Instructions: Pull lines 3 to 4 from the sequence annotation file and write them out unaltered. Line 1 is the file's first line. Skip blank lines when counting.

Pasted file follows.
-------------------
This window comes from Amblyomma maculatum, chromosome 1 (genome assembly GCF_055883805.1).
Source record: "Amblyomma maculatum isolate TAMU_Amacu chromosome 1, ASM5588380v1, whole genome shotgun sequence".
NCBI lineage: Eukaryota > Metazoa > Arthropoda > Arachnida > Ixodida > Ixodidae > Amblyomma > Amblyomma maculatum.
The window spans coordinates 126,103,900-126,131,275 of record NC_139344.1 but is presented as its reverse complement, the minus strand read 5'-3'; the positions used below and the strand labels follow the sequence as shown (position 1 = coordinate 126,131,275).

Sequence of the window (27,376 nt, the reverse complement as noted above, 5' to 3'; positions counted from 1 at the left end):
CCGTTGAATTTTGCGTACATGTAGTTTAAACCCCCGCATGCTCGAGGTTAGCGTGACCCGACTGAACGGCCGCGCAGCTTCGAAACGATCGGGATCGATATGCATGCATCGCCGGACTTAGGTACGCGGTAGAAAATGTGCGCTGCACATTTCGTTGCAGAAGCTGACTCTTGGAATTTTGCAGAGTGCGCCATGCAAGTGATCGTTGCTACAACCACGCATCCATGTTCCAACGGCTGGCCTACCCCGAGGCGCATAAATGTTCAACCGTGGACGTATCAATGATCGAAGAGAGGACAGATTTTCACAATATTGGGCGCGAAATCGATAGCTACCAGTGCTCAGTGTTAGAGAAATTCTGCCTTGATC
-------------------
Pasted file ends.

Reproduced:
NCBI lineage: Eukaryota > Metazoa > Arthropoda > Arachnida > Ixodida > Ixodidae > Amblyomma > Amblyomma maculatum.
The window spans coordinates 126,103,900-126,131,275 of record NC_139344.1 but is presented as its reverse complement, the minus strand read 5'-3'; the positions used below and the strand labels follow the sequence as shown (position 1 = coordinate 126,131,275).